JUNE 2012

issue 20

An old joke goes that banks will only lend money to those who don’t need it, and it’s never been more true. Small and medium enterprises, perhaps seen as too great a risk, are finding it very difficult to finance expansion. It is inhibiting their investment in people, premises and equipment.

In our own industry, sellers of used aircraft complain that the soft lower end of the market is restricting those higher up the ladder who, in more normal times, would now be seeking to upgrade. Business aviation activity has always correlated closely with corporate earnings, which are increasing – but perhaps the historical rules are now being rewritten. Brokers insist it has never been a better time to buy. Potential customers in the static markets of North America and Europe must be thinking: if only we could.

By contrast, cash buyers and fast-growing companies in emerging markets continue to buy large, long-range jets. In the BRINC economies – the former BRIC has expanded to take account of Nigeria’s new wealth – buyers want the best and they want it now. The old world’s current austerity measures are an unfamiliar idea here, and there is less sensitivity around business aviation. Operators do not face the threat of new taxes and regulation is less burdensome.

This all puts pressure on manufacturers of smaller aircraft with longer established product lines in traditional markets, which makes the troubles of Hawker Beechcraft look sadly inevitable. The company delivered 198 GA aircraft in 2011, down from 214 the year before. Although it was catching up by the fourth quarter, delivering 85 planes compared with 88 a year earlier, it still lost an eye-watering $632.8 million in the full year.

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Take A Peek

Featured in this issue

  • Falcon to kick-start super midsize sector

    The latest model on Dassault’s 2000 platform offers category-leading performance, space and comfort, reports Martin Roebuck  The latest member of Dassault Aviation’s Falcon jet family, the...

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  • In contact, in control

    There’s nothing today’s business traveller cannot do in mid-air, and connectivity will ony get better as satellite coverage improves Improved connectivity has drastically changed how we communi...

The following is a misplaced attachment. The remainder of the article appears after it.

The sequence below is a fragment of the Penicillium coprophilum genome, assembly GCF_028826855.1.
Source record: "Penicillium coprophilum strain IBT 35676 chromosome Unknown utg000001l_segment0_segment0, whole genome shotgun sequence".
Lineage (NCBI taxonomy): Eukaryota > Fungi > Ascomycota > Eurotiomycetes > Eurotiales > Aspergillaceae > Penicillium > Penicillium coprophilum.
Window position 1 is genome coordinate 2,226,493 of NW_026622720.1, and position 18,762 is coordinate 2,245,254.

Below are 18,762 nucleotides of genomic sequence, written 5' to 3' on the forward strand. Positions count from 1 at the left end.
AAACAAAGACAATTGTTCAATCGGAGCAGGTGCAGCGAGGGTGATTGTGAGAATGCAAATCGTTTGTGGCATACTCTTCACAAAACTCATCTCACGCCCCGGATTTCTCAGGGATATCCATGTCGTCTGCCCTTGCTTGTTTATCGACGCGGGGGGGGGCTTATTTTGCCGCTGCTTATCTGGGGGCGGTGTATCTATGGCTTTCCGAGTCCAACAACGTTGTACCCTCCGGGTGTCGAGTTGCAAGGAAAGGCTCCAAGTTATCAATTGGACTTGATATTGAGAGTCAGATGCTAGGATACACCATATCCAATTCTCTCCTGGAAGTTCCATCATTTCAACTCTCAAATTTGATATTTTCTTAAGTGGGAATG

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  • A question of taste

    Alison Price On Air has become the must-have aviation caterer by recognising the difficult conditions flight attendants often face when presenting a tempting meal on board  Alison Price On Air...

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  • Standalone boxes cater for the long haul

      High-specification thermally insulated containers from German airline catering equipment designer and manufacturer B&W Engineering allow private airlines to present their clients with ap...

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  • Don’t poison the passenger

    Business aviation may have fallen behind the commercial airline sector in terms of serving food safely on board One of the scheduled speakers at the Business Airport World Expo in February was take...

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  • Sci-fi enters the real world

    Cabin design had not changed much in 50 years – until Portugal’s LIFE consortium set to work LIFE, a futuristic idea of how executive aircraft cabins may one day look, won the Visionary Concept...

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  • A new world in top-end completion

    A bumpy road lies ahead with more fit-out capacity coming on stream, just as bizjet buyers are cancelling orders and deferring completions The bizliner sector has been fertile ground for completion...

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  • Must-ask questions for the charter sector

    Designing an interior for an aircraft that is to go out on charter involves some very different principles than designing for exclusively private use – or at least involves a long list of questions,...